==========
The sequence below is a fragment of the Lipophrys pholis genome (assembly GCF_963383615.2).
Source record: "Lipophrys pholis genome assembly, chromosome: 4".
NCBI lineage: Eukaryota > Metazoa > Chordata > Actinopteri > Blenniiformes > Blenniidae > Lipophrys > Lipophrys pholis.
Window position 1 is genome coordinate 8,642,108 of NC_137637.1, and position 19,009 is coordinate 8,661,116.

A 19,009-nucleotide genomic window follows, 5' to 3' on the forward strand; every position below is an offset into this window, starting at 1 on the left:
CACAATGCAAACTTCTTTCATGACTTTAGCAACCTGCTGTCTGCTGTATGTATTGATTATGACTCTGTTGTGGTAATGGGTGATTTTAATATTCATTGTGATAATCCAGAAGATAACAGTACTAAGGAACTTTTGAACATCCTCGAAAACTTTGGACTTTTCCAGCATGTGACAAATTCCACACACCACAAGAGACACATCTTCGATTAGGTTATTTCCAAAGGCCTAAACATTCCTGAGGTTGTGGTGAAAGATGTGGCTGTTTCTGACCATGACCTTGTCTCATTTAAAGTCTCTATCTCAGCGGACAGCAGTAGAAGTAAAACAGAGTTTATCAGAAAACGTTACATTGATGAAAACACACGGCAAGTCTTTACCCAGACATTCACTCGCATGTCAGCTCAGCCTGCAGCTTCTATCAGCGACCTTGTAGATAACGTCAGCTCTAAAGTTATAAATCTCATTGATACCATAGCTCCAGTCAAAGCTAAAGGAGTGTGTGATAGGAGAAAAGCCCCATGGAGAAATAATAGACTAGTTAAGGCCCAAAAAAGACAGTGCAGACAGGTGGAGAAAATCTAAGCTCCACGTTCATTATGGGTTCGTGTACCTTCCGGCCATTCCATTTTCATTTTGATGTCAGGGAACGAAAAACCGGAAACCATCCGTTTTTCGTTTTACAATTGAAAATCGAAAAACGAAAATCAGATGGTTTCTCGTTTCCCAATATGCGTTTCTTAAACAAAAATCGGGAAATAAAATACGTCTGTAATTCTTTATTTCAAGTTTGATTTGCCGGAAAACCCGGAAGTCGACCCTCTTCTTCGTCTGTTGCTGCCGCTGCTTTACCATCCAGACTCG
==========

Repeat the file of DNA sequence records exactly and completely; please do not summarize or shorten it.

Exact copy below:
The sequence below is a fragment of the Lipophrys pholis genome (assembly GCF_963383615.2).
Source record: "Lipophrys pholis genome assembly, chromosome: 4".
NCBI lineage: Eukaryota > Metazoa > Chordata > Actinopteri > Blenniiformes > Blenniidae > Lipophrys > Lipophrys pholis.
Window position 1 is genome coordinate 8,642,108 of NC_137637.1, and position 19,009 is coordinate 8,661,116.

A 19,009-nucleotide genomic window follows, 5' to 3' on the forward strand; every position below is an offset into this window, starting at 1 on the left:
CACAATGCAAACTTCTTTCATGACTTTAGCAACCTGCTGTCTGCTGTATGTATTGATTATGACTCTGTTGTGGTAATGGGTGATTTTAATATTCATTGTGATAATCCAGAAGATAACAGTACTAAGGAACTTTTGAACATCCTCGAAAACTTTGGACTTTTCCAGCATGTGACAAATTCCACACACCACAAGAGACACATCTTCGATTAGGTTATTTCCAAAGGCCTAAACATTCCTGAGGTTGTGGTGAAAGATGTGGCTGTTTCTGACCATGACCTTGTCTCATTTAAAGTCTCTATCTCAGCGGACAGCAGTAGAAGTAAAACAGAGTTTATCAGAAAACGTTACATTGATGAAAACACACGGCAAGTCTTTACCCAGACATTCACTCGCATGTCAGCTCAGCCTGCAGCTTCTATCAGCGACCTTGTAGATAACGTCAGCTCTAAAGTTATAAATCTCATTGATACCATAGCTCCAGTCAAAGCTAAAGGAGTGTGTGATAGGAGAAAAGCCCCATGGAGAAATAATAGACTAGTTAAGGCCCAAAAAAGACAGTGCAGACAGGTGGAGAAAATCTAAGCTCCACGTTCATTATGGGTTCGTGTACCTTCCGGCCATTCCATTTTCATTTTGATGTCAGGGAACGAAAAACCGGAAACCATCCGTTTTTCGTTTTACAATTGAAAATCGAAAAACGAAAATCAGATGGTTTCTCGTTTCCCAATATGCGTTTCTTAAACAAAAATCGGGAAATAAAATACGTCTGTAATTCTTTATTTCAAGTTTGATTTGCCGGAAAACCCGGAAGTCGACCCTCTTCTTCGTCTGTTGCTGCCGCTGCTTTACCATCCAGACTCG